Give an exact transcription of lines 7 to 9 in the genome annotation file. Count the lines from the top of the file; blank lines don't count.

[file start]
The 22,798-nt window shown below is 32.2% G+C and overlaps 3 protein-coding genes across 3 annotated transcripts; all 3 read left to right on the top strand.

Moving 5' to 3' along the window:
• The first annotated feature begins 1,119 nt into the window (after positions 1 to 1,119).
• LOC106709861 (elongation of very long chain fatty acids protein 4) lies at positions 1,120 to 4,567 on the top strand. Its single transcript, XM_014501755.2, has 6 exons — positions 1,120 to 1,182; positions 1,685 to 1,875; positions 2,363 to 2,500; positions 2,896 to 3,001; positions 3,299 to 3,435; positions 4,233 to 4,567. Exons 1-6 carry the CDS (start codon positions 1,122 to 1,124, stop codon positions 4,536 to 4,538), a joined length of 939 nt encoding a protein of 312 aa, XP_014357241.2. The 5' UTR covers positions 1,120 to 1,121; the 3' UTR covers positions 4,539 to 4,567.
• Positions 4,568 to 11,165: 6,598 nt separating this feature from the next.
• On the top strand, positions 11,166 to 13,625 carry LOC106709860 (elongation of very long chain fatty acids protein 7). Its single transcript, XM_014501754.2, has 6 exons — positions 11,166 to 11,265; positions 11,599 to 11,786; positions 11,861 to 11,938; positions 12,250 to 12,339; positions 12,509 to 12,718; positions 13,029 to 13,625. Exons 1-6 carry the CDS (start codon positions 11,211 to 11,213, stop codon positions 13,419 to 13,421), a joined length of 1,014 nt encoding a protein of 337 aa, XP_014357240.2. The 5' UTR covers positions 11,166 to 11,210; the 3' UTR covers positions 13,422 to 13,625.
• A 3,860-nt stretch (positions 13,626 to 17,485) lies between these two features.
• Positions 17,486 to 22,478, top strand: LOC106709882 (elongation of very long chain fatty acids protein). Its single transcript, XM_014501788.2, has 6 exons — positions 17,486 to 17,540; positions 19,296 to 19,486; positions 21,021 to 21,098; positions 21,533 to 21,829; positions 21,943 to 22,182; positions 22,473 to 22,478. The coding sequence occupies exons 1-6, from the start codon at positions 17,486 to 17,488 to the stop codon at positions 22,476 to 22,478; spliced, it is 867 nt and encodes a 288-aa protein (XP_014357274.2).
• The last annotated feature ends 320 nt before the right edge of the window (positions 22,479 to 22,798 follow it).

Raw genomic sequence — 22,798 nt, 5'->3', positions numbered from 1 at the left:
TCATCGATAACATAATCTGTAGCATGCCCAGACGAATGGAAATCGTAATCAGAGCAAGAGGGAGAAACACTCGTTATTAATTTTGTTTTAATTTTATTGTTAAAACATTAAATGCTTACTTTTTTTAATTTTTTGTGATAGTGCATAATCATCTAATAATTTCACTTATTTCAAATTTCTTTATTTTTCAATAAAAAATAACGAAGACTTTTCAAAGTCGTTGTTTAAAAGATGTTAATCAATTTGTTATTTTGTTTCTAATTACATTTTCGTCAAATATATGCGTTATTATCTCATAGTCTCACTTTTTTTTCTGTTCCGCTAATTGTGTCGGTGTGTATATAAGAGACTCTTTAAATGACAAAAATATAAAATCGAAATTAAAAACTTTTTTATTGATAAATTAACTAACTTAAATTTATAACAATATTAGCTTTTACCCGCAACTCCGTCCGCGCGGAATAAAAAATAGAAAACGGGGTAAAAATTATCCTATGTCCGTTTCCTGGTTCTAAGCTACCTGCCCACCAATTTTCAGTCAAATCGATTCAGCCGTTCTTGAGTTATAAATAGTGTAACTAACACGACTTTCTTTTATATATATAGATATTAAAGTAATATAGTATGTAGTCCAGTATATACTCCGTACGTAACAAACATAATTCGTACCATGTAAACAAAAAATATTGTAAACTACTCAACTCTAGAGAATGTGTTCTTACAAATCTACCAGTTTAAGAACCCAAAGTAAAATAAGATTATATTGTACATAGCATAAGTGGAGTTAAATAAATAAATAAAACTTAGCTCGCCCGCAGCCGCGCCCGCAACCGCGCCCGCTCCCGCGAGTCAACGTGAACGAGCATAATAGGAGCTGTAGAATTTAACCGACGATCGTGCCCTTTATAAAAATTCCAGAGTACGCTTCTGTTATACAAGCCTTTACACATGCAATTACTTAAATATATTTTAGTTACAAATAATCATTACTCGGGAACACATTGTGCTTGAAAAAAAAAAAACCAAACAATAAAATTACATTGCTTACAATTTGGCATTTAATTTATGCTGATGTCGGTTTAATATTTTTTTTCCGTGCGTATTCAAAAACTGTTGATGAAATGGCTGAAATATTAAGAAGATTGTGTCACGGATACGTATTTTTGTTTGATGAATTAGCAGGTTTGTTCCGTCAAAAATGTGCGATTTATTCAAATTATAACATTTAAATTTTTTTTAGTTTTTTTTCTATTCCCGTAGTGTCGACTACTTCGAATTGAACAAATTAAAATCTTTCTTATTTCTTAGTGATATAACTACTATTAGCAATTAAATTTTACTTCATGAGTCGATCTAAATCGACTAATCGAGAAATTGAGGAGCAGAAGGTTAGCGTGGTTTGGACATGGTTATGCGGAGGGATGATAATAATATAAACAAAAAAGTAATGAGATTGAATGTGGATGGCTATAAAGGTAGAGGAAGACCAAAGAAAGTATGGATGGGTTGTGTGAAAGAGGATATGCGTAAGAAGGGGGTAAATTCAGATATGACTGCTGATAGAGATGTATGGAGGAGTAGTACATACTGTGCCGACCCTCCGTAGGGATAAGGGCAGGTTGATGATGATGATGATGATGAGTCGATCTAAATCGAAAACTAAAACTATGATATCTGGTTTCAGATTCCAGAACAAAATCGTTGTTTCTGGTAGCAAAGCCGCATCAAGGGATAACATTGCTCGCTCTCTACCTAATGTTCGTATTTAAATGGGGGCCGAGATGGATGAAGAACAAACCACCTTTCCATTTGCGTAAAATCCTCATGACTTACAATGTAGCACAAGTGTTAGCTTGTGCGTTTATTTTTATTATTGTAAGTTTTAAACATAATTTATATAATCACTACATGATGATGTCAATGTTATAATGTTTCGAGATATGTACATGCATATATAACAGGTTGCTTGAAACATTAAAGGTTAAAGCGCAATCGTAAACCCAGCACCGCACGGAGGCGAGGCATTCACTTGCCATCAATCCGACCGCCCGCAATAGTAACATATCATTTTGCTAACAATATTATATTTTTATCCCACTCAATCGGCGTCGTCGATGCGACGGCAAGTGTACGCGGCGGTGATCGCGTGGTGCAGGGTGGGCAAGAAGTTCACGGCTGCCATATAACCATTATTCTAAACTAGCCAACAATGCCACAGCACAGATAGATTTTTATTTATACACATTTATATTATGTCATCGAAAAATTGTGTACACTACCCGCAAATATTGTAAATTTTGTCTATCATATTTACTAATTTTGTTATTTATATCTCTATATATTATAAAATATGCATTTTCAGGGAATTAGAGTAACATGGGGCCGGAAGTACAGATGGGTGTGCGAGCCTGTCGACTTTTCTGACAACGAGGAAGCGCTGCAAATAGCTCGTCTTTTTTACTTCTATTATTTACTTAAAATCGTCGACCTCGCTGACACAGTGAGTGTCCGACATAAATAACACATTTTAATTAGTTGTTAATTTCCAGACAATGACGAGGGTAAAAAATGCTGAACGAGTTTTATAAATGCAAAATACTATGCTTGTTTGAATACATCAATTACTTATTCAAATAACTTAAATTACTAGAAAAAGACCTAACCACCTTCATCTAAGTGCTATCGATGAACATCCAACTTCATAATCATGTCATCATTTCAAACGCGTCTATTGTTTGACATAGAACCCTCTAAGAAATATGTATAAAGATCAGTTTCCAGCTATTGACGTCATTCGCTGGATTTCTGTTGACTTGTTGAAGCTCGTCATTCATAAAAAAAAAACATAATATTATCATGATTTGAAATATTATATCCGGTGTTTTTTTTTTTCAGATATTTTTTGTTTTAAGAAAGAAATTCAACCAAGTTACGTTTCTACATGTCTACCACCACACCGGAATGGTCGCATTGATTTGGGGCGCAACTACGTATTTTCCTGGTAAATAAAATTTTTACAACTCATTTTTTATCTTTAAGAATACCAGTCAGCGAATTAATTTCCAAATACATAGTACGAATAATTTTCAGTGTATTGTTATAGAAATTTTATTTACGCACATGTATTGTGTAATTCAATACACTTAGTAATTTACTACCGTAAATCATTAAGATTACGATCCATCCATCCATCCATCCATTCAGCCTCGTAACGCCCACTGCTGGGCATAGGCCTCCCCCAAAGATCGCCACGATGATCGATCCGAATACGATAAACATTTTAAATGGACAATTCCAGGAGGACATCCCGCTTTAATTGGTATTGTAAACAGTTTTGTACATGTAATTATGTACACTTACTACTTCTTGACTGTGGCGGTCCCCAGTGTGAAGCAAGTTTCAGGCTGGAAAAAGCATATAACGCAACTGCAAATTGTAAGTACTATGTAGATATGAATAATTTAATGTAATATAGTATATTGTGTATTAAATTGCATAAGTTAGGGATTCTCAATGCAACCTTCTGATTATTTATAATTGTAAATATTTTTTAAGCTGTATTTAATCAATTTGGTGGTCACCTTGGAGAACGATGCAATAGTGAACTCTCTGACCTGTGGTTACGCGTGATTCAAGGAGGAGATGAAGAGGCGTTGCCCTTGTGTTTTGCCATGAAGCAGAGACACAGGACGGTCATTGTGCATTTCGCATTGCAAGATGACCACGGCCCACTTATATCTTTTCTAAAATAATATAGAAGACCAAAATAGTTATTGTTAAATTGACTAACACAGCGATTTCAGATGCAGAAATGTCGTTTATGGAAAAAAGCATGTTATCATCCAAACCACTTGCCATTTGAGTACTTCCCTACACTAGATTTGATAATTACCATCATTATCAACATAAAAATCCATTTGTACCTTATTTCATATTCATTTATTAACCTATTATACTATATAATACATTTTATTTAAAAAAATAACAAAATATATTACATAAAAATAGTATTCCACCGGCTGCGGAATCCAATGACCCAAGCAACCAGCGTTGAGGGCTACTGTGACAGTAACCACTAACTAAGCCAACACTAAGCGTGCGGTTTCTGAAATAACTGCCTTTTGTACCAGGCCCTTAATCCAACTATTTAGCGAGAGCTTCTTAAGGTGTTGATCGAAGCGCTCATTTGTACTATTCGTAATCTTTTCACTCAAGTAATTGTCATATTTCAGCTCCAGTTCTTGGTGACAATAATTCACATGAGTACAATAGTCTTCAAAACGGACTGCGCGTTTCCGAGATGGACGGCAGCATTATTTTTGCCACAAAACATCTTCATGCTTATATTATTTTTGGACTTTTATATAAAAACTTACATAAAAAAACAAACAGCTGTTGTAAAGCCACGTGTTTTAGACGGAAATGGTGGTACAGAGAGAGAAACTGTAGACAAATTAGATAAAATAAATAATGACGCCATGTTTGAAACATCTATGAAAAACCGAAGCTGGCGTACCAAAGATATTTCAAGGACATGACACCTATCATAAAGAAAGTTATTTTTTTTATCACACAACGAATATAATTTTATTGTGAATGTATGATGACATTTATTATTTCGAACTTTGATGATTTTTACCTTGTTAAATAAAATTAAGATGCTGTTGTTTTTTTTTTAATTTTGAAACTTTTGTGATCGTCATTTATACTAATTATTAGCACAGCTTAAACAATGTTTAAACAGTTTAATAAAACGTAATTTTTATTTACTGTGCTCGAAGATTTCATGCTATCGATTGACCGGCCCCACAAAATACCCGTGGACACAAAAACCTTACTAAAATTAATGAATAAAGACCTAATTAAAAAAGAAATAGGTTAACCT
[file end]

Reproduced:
• A 3,860-nt stretch (positions 13,626 to 17,485) lies between these two features.
• Positions 17,486 to 22,478, top strand: LOC106709882 (elongation of very long chain fatty acids protein). Its single transcript, XM_014501788.2, has 6 exons — positions 17,486 to 17,540; positions 19,296 to 19,486; positions 21,021 to 21,098; positions 21,533 to 21,829; positions 21,943 to 22,182; positions 22,473 to 22,478. The coding sequence occupies exons 1-6, from the start codon at positions 17,486 to 17,488 to the stop codon at positions 22,476 to 22,478; spliced, it is 867 nt and encodes a 288-aa protein (XP_014357274.2).
• The last annotated feature ends 320 nt before the right edge of the window (positions 22,479 to 22,798 follow it).